Présentations Colloques

    Oral Presentation
    Session 5.02: Groundwater and global change
    Sterckx Arnaud
    The Impact of the Last Glaciation on Groundwater Flow in Estonia- A Numerical Study.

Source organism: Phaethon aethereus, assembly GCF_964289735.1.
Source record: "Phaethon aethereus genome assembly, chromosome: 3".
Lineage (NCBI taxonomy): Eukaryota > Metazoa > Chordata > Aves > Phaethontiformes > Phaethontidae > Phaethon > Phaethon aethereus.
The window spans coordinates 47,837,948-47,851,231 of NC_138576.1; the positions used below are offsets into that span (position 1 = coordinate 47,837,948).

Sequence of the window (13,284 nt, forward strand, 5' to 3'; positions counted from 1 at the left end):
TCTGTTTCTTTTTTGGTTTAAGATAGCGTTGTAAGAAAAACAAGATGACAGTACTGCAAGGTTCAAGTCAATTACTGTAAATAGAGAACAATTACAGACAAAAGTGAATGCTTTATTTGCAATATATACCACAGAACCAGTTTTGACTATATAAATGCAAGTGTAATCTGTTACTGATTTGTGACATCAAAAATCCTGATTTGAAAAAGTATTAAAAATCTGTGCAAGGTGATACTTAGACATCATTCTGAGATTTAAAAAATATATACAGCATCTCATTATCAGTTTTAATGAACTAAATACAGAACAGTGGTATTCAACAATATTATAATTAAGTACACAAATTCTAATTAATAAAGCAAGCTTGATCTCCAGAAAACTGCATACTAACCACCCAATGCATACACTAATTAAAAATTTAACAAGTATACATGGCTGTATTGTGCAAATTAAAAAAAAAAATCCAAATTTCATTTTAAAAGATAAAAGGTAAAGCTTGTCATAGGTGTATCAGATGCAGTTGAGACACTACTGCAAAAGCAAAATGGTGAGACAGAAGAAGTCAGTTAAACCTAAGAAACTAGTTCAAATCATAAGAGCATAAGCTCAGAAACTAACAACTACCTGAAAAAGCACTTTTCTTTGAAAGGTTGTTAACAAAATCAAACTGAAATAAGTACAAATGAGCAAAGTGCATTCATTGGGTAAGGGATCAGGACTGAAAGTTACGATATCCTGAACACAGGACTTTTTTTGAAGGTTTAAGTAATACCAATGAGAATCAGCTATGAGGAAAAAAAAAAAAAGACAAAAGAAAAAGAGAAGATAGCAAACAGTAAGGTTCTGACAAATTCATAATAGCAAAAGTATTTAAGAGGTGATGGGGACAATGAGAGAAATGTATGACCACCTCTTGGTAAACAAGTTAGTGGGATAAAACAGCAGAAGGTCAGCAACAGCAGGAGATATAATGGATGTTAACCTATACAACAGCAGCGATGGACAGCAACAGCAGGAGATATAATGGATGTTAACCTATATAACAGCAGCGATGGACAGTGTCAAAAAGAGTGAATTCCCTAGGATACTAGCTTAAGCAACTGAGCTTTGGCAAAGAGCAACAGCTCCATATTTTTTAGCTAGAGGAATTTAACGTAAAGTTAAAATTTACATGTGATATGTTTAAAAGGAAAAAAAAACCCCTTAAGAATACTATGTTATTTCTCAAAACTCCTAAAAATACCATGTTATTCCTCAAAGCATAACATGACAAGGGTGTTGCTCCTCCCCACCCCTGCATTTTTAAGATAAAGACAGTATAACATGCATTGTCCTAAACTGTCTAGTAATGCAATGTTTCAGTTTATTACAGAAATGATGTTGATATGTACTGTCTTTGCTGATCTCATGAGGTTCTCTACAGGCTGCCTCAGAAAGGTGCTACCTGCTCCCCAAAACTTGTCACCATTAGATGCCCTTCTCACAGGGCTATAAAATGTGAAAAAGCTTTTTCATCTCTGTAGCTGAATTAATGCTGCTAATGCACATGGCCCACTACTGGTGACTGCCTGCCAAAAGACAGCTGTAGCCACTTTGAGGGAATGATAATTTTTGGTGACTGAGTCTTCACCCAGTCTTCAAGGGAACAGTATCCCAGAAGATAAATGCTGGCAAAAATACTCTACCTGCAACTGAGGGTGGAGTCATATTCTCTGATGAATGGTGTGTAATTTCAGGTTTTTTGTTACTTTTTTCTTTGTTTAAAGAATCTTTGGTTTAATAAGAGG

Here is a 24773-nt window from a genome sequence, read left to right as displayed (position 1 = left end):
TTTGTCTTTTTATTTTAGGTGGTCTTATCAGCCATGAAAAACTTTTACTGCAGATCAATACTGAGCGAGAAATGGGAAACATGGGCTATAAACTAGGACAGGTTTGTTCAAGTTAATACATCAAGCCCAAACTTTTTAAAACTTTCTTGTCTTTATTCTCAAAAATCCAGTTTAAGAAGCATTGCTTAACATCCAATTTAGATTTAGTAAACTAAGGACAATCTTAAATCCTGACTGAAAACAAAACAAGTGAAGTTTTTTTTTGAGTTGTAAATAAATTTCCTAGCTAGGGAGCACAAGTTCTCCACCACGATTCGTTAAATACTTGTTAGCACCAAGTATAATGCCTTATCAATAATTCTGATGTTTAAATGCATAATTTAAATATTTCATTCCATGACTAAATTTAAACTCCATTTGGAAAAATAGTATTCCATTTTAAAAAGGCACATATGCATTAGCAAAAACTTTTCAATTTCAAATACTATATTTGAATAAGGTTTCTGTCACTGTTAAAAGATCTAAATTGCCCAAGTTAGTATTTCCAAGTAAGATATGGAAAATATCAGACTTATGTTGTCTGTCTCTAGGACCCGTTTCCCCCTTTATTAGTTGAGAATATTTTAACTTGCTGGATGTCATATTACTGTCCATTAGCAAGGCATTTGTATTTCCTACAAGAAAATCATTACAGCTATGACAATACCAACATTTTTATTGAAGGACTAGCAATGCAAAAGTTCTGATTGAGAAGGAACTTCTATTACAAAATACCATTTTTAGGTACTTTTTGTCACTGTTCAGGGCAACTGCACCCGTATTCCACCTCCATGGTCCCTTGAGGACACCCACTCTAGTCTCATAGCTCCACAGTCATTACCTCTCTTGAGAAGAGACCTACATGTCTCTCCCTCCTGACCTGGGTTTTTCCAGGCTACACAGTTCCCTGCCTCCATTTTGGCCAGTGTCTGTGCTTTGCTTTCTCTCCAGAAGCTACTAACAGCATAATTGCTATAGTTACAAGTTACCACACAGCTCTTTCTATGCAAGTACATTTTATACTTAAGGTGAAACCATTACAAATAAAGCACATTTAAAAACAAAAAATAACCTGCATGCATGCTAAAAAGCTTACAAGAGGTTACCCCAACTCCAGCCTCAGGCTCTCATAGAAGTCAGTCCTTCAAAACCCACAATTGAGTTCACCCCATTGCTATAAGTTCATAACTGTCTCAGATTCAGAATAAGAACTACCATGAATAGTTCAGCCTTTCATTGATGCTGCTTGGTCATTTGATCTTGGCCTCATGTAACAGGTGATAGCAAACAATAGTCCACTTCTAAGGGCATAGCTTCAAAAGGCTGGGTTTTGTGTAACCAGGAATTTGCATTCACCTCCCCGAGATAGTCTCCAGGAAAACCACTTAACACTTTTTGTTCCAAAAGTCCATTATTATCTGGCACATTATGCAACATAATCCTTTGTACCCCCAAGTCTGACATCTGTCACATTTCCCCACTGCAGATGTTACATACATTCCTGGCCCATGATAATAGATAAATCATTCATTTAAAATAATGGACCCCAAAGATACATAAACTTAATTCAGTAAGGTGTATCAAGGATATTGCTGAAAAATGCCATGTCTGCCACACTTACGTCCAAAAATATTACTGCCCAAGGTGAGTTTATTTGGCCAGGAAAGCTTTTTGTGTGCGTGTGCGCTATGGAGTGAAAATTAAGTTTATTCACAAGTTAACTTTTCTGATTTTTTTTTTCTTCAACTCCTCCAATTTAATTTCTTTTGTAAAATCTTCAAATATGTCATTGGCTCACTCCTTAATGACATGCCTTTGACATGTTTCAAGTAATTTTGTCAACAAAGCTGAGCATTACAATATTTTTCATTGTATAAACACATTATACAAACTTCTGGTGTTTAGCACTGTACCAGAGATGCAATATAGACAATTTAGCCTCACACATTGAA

In northern Estonia, groundwater from the Cambrian-Vendian aquifer is the most depleted in 18O in Europe (about - 21‰) and is further characterized by low salinity, high excess air and cold recharge temperatures inferred from noble gases. 14C dating indicates ages ranging from 30 to 19 ky BP. Based on these observations, it was suggested that the Cambrian-Vendian aquifer was recharged by subglacial meltwater beneath the Fennoscandian ice-sheet during the last glaciation.**The Cambrian-Vendian aquifer is a major source of drinking water in Estonia and the sound management of this resource requires more information about its origin and its long-term evolution. For this purpose, a numerical model was built, simulating transient groundwater flow and solute transport. It consists in a 2D cross-sectional model that crosses Estonia along a NW-SE direction. The model was run over the last 25 ky in order to include the Last Glacial Maximum (LGM), during which the entire country was covered by the Fennoscandian ice-sheet. Subglacial recharge is simulated by prescribing hydraulic heads at the land surface that are proportional to the overlying ice-sheet thickness. Calibration of the model is performed using water levels, as well as delta18O and salinity data. **First, the preliminary results of this model show that subglacial recharge is indeed a possible mechanism explaining the presence of fresh water in the deep subsurface even though several thousand years have elapsed since deglaciation. Secondly, inverse modelling was performed using a probabilistic approach to determine the most probable value of some key variables such as the ice-sheet thickness, the initial time of the LGM, the initial delta18O composition of meltwater and the hydraulic diffusivity of the confining layer overlaying the Cambrian-Vendian aquifer. Finally, we discuss whether the present-day hydrodynamics is at equilibrium or still reflects the perturbation of the last glaciation.


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